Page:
07/04/2002 11:00PM

A well-deserved life of leisure


INGLEWOOD, Calif. - Saturday's running of the Triple Bend Handicap came and went without an appearance from the defending champion. He was missed.

While Kona Gold, Mellow Fellow, and Full Moon Madness prepared to take the stage in Hollywood's best sprint, Ceeband was lounging around his stall at Cooper Ranch in Hemet, leafing through travel brochures and planning his retirement, or perhaps a second career.

Fans will miss Ceeband's big white mug and his dramatics in the stretch. If conditions were right and the pace was fair, they knew Ceeband would be there for a piece.

Ceeband's victory in the 2001 Triple Bend was the ultimate case of the right horse in the right place at the right time. To that point, he had done nothing more than win a couple of allowance races, first for Jay Robbins and then for John Sadler, after being claimed in March of 2001 for $62,500.

In the seven-furlong Triple Bend, Squirtle Squirt and Explicit ran each other ragged through a half-mile in 43 and change. Ceeband and Matt Garcia had no choice but to wait and watch from far behind. First Explicit folded, then Squirtle Squirt began to grow weary. Ceeband caught him at the end at odds of 44-1.

The Triple Bend put Ceeband on the map. As far as Sadler is concerned, though, Ceeband's best effort came one race later at Del Mar on Aug. 12, 2001. That's the day he finished third in the Pat O'Brien Handicap, beaten barely two lengths by El Corredor, winner of the 2000 NYRA Mile.

Swept Overboard, winner of the 2002 Metropolitan Handicap, finished second.

Ceeband ran well four times this year without winning. In three of his losses, he was helpless to catch the swift Snow Ridge over speed-favoring surfaces. In his other try, Ceeband fell just a half-length shy of beating Kalookan Queen in the Potrero Grande at Santa Anita.

Ceeband fractured a sesamoid in a June 11 workout at Hollywood Park, and that was that. He raced 32 times, won seven races, placed in 15 others, and earned $636,265 for his breeder, Cecilia Straub-Rubens, and then for the family of Lee Searing.

"I love him, and we miss him around here," Sadler said. "I supposed he could have a career as a jumper. He's got a wonderful, big long body. The plan right now is to turn him out for four or five months, and then he might get a shot to be my pony.

"He never got real excited, but he could get a little mean at the track," Sadler noted. "But we were cranking on him all the time, and their personalities change when you stop running them."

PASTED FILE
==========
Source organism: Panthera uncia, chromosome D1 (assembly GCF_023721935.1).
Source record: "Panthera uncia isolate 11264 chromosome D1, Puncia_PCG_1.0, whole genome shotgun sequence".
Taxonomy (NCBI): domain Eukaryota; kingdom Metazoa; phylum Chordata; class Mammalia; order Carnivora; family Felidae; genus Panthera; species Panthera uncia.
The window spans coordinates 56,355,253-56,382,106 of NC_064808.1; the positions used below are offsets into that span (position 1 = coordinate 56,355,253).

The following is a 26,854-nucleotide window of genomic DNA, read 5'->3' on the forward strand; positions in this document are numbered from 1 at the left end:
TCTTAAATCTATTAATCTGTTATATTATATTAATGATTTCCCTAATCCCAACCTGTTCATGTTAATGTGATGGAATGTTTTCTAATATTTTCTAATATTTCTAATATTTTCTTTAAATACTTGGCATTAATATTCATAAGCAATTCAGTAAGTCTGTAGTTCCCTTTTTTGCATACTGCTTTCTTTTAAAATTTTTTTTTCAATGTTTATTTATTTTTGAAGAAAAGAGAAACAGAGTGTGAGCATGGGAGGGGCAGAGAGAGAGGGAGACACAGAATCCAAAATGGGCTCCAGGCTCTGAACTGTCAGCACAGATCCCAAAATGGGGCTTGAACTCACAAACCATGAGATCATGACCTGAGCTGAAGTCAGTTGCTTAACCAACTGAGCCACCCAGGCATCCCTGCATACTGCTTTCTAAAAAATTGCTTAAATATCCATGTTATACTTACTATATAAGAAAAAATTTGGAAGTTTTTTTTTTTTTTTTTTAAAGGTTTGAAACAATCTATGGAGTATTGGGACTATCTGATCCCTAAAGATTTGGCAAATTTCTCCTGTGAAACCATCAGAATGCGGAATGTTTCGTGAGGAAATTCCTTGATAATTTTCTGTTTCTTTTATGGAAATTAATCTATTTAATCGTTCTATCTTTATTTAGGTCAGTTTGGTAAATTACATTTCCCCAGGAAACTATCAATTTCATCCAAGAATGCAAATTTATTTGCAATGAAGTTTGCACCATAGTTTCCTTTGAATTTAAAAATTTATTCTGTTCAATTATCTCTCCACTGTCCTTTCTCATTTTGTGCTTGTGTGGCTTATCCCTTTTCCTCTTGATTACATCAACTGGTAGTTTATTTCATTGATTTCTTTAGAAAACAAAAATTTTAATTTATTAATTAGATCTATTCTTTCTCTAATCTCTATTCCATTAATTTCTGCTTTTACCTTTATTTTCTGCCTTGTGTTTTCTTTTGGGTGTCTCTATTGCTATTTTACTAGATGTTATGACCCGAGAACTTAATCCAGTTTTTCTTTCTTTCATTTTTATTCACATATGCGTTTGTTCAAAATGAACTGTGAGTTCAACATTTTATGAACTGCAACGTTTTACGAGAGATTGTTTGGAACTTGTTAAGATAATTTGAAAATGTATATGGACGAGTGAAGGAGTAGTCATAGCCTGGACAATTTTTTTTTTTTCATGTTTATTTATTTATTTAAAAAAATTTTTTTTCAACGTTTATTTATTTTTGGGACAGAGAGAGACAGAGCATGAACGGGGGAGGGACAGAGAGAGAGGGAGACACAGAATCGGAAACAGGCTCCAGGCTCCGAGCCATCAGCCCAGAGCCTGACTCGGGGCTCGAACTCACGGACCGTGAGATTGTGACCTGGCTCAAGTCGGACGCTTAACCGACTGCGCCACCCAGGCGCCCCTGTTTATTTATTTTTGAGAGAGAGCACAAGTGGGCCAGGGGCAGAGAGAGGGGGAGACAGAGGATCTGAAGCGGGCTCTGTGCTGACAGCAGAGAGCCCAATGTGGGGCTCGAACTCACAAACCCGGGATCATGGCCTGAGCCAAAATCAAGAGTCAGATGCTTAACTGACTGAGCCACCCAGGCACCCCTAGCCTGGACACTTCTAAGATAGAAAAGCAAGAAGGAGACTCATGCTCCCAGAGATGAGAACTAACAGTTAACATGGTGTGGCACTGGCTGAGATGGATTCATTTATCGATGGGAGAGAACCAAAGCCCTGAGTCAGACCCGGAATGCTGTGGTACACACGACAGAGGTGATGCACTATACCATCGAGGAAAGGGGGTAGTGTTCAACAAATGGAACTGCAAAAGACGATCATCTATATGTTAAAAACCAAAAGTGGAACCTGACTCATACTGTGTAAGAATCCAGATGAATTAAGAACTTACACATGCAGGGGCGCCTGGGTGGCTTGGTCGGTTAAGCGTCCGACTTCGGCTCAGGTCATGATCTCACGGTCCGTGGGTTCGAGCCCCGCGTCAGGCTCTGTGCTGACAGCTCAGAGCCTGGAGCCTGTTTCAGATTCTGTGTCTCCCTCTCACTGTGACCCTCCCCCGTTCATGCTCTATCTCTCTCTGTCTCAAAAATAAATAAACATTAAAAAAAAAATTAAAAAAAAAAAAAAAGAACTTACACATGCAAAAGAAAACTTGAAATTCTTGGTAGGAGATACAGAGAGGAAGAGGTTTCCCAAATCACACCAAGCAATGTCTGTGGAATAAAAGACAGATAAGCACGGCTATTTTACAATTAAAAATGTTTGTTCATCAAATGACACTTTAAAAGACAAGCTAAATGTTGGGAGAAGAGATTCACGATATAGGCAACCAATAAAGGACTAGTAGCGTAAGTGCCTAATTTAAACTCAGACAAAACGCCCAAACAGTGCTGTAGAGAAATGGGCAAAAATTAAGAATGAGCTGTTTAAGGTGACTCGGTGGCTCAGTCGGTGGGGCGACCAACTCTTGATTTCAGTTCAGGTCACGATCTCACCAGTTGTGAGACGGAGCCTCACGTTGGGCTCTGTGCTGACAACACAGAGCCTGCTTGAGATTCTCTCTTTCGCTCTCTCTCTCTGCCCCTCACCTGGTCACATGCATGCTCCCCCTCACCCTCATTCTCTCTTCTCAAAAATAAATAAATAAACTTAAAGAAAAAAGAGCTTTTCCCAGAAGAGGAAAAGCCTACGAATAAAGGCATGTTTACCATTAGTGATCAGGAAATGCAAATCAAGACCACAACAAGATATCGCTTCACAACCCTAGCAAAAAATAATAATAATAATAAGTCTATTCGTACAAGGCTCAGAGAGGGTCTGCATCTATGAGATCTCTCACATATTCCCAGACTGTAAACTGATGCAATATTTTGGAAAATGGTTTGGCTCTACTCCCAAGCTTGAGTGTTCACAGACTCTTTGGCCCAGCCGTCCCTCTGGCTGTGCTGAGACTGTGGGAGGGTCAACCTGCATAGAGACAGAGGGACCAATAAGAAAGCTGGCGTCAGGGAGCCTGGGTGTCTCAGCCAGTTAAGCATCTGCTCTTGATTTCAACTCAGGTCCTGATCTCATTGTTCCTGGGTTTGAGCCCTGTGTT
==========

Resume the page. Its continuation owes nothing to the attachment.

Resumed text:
Ceeband already has fooled Carol Cooper.

"He's a real sweetheart," she said. "They told me he'd bite my thumbs off. But I'll go in there, give him a hug, and tell him he's beautiful."

Cooper is the wife of John Cooper, who trains quarter horses for the Searing family. The Coopers have 10 acres, populated by about 30 horses, including babies, layups, and retirees. Ceeband shares a barn with three yearlings, an orphaned foal and a goat.

"My husband says if we had a thousand acres, I'd have a thousand old geldings out here," Cooper said with a laugh. "People tell me I get way too attached to other people's horses. I guess that's why they call me 'Mama' Cooper."

Ceeband, obviously, is one of the lucky ones. He figures to have a good life beyond the racetrack. But many other horses have been retired with good intentions, after a life of giving pleasure to their keepers, only to end up sold, slaughtered, and processed as food exported for human consumption.

This might be more acceptable if they were raised for food in the first place. But they are not. They only become candidates for slaughter once their other uses have been exhausted.

If polls are to be believed, more than 80 percent of Americans are not comfortable with that fact. The consumption of horse meat has never reached a level of acceptance in the U.S. (as it has in Europe and Asia) unless cannibalism is the only other choice.

The proper way to mercifully end the life of a decrepit, unwanted horse is euthanasia, a one-time expense that can be accomplished by a trained vet and without moral residue.

A few states have banned the sale and transport of horses for the purpose of slaughter, as well as forbidding the export of horse flesh for human consumption. Unfortunately, there is no national prohibition.

Currently, there are two bills in committee in the U.S. House of Representatives addressing the issue. Both have flaws, according to Hoofpac, a political action committee formed by the California Equine Council. Of the two, only H.R. 3781, sponsored by Rep. Connie Morella of Maryland, has a chance to be rescued.

It couldn't hurt to look them up. The Hoofpac web site is at www.hoofpac.com. Racing fans can e-mail their representatives in Congress at www.house.gov. Americans have no right to force their culinary tastes upon other cultures. But they do have the right to tell those cultures to shop somewhere else.